Should Jo-Wilfried Tsonga have won at least one Grand Slam title during his career?
The former world No. 5 is retiring from tennis at the age of 37 following his defeat to Casper Ruud at the French Open.
Tsonga made the final of the 2008 Australian Open and twice made the semi-finals at the French Open and Wimbledon.
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But with Roger Federer, Rafael Nadal, Novak Djokovic and Andy Murray around he wasn’t able to end France’s long wait for a male Grand Slam champion, which dates back to 1983.
“The three other guys [Federer, Nadal, Djokovic], that was the issue for everyone,” said seven-time Grand Slam champion John McEnroe on Eurosport.
“Whether it was [Gael] Monfils, who was next to him at the ceremony after the match, you can go down the list of players who could and would have won Slams, but these three have been the greatest ever.
“They are incredible tennis players and they also psyche these guys out. They are three of the all-time great athletes and Jo was a little bit below that and that cost him against them.
“Sure he could have won one with a little bit of luck and so could Monfils and some other guys but those guys are very selfish and stingy!”
Tsonga won 18 titles in his career and finished with 467 tour-level wins.
He made his breakthrough at the 2008 Australian Open when he beat Murray in the first round and then shocked Nadal in straight sets in the semi-finals before losing to Djokovic in the final.
Mats Wilander recalls being wowed by Tsonga’s performance in Melbourne.
“When I saw him reach the Australian Open final in 2008, beating Nadal in the semi-finals playing unbelievably aggressive tennis, and then winning the first set against Djokovic in the final, it was tennis I hadn’t really seen before.
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“He was hitting the ball so hard and heavy from both sides and he is such a strong guy. I couldn’t understand why he didn’t win a Slam in the next couple of years, but now of course after 15 years of seeing the Big Three there are a lot of great players who haven’t won a Slam in this generation.”
Wilander also said Tsonga’s backhand may have prevented him from winning a major.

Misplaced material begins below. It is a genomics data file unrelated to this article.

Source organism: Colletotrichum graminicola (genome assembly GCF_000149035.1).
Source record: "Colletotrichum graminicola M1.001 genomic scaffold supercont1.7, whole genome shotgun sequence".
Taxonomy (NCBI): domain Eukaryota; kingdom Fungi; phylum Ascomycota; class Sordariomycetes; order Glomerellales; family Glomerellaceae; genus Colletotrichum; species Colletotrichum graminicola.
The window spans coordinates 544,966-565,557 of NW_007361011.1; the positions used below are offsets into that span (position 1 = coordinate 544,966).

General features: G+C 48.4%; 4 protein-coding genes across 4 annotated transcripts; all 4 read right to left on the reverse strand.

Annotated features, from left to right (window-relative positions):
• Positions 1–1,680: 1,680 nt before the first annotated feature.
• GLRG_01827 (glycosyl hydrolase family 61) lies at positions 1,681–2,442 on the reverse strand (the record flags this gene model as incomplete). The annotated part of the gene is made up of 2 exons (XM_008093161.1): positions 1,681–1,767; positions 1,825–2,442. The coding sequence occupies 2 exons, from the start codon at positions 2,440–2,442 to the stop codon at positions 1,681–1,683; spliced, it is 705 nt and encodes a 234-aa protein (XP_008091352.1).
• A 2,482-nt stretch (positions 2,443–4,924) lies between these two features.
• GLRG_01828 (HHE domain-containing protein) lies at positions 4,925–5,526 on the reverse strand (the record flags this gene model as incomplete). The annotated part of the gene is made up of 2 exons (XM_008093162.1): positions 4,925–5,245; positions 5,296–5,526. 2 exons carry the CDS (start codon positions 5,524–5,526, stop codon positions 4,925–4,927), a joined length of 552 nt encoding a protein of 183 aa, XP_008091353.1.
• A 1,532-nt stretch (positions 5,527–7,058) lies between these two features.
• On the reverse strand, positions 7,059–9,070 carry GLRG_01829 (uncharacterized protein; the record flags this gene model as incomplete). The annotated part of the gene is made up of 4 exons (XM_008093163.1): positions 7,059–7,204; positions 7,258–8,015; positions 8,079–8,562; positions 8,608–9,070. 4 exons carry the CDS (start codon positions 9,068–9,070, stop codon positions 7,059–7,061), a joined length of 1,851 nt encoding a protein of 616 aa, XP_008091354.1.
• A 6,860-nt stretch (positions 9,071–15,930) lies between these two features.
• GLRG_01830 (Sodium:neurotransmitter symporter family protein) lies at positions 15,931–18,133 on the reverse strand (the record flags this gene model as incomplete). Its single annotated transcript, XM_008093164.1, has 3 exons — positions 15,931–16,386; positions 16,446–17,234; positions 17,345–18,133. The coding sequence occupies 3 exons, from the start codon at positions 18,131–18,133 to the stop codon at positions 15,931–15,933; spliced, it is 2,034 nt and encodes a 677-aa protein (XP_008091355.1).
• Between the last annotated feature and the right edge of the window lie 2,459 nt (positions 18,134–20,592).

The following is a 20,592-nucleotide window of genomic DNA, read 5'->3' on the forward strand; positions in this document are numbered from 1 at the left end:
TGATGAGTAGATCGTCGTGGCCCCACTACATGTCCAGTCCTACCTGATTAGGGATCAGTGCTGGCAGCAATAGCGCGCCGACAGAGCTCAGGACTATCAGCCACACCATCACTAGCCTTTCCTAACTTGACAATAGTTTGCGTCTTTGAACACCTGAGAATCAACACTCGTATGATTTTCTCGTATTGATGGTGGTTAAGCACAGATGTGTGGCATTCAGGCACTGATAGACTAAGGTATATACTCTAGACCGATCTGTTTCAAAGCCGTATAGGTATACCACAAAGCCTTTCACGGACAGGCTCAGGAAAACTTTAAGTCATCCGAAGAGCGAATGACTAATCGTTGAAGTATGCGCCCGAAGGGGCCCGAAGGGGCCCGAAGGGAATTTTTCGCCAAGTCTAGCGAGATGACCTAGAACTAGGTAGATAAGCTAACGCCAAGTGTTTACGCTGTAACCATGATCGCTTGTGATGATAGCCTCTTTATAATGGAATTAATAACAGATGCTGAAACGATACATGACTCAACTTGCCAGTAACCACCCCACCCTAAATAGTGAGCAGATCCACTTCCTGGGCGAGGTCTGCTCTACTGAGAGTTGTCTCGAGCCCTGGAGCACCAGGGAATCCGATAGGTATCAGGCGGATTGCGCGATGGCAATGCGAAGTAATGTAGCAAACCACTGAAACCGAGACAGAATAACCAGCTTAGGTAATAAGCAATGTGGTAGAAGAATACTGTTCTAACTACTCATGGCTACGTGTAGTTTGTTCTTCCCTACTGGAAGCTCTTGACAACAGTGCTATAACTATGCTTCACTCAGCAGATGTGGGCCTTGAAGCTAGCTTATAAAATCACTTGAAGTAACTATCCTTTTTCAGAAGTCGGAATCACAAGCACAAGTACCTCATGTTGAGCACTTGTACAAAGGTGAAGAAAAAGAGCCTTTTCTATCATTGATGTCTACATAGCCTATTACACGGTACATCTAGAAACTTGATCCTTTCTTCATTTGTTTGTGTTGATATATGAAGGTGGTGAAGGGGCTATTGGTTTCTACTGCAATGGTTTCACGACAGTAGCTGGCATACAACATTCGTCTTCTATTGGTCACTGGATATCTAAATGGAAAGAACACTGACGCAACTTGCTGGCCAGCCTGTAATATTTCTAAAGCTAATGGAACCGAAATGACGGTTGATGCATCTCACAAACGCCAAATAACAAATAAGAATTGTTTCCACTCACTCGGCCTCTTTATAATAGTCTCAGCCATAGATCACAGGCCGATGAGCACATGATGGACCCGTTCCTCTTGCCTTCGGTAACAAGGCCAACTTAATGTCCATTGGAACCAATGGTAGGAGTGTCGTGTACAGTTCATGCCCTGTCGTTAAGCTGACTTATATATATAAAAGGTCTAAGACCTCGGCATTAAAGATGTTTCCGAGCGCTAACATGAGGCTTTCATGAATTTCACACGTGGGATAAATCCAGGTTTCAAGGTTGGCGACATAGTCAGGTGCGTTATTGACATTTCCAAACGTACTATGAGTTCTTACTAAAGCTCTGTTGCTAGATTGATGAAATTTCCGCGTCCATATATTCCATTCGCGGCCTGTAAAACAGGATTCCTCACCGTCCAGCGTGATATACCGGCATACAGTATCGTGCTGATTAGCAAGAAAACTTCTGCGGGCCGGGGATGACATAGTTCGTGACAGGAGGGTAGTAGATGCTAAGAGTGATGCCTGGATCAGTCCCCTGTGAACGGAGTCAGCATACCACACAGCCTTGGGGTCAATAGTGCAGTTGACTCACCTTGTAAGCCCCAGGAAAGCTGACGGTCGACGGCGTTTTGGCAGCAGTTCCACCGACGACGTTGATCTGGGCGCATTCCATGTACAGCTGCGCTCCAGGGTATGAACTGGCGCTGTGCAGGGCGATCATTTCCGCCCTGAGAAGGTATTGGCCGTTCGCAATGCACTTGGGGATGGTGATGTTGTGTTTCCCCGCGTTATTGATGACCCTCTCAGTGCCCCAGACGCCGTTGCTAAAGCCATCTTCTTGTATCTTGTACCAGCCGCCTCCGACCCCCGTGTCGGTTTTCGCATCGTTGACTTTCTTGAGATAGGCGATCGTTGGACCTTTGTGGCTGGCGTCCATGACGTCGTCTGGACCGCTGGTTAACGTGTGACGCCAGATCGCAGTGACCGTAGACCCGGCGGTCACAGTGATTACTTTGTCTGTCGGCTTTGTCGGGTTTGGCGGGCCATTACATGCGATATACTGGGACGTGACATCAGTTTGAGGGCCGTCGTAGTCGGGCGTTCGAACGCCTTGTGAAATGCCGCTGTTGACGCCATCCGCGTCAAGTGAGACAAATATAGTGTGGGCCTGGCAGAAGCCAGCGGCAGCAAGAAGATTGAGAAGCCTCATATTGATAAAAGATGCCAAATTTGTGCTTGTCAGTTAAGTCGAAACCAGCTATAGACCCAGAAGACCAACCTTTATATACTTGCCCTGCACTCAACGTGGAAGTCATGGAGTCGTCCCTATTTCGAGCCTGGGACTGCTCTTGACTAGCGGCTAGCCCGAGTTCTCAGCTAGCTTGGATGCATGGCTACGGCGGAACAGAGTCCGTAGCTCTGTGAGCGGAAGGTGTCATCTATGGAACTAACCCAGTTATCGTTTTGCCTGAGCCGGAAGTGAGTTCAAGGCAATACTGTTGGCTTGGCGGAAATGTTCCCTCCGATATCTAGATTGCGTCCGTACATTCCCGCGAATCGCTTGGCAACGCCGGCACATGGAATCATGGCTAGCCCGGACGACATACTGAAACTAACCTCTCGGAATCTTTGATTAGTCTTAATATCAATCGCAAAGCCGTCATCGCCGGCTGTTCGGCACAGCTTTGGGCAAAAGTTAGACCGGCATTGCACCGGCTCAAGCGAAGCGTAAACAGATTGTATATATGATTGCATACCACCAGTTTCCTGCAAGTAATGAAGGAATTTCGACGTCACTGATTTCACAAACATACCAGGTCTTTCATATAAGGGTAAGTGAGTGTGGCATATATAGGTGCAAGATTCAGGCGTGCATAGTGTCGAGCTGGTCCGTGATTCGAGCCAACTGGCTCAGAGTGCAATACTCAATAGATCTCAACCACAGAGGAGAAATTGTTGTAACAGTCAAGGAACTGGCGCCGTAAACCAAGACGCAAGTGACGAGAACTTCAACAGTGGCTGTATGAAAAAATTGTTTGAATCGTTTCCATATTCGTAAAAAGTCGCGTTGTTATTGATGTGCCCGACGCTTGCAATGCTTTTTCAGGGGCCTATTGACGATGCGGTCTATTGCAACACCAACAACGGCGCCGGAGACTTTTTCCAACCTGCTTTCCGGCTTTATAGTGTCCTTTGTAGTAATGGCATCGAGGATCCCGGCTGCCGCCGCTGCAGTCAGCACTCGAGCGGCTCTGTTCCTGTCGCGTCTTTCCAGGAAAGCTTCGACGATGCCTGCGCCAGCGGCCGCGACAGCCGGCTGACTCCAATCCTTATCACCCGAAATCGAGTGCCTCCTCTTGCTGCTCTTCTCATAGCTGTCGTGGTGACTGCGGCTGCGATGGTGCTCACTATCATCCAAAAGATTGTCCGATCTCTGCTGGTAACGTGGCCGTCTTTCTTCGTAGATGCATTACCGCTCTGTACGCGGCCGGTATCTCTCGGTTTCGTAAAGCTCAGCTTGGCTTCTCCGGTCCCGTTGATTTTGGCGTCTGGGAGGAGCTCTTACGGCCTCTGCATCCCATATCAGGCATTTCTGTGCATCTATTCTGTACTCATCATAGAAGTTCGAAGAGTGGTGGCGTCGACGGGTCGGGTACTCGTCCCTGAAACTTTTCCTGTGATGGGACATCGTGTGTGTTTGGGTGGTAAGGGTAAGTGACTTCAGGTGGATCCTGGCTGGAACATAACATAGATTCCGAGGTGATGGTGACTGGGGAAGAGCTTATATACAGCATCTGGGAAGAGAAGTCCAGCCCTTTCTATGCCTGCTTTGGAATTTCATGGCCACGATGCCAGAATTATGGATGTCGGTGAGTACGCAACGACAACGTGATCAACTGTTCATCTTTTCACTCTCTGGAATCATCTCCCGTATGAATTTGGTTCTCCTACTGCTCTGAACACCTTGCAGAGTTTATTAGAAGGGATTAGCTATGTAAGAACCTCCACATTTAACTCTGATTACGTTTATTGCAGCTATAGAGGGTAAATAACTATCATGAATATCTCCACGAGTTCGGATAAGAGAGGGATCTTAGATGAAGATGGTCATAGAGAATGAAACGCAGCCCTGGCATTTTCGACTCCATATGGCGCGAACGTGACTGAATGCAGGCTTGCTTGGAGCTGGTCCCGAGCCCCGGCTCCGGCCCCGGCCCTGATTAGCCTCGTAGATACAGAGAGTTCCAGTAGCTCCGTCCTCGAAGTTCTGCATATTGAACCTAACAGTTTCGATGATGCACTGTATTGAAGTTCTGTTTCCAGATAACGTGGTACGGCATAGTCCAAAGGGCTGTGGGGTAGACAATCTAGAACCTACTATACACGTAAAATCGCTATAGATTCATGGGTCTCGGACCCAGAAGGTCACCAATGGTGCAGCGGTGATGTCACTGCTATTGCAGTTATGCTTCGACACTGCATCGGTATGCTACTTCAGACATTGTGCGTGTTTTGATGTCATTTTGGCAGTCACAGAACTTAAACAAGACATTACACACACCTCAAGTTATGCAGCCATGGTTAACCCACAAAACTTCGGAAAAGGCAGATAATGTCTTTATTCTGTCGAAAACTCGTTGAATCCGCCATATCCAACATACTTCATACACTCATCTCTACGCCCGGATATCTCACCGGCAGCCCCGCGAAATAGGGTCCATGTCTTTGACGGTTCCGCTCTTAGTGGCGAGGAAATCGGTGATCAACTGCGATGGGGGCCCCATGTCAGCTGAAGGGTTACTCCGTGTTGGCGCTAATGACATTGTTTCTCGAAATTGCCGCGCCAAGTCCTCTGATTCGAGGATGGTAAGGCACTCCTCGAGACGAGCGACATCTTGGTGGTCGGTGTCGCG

“You have to maximise your potential and if there is one area with Tsonga it was the two-handed backhand that wasn’t good enough to stay with the Big Three or Big Four. Technically it was the backhand because everything else was at the top level.”
One of Tsonga’s most memorable tournament wins was in Toronto in 2014 when he beat four top-10 players over consecutive days.
He ousted Djokovic, Murray, Grigor Dimitrov and Federer to lift the title in stunning fashion.
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Tsonga was also involved in several memorable matches with Murray at Wimbledon.
“Success is about maximising your potential and you see how committed he was and everything he put into his game,” said former British No. 1 Tim Henman.
“He has got some fantastic achievements in his career, but the era he played in those three were better than him and better than everyone. I think he will look back and be very satisfied with everything he achieved.”
Federer, Nadal, Djokovic and Murray all paid tribute to Tsonga in a video that was shown on Court Philippe Chatrier after his final match.
Murray said: “Hey Jo, I just wanted to send you a message to wish you a happy retirement and to congratulate you on an amazing career.
“You’ve achieved so much, with so many highlights. You’ve been a great ambassador for the sport; I’ve always loved watching you play and competing against you, and you’ll be sorely missed. All the best, mate.”
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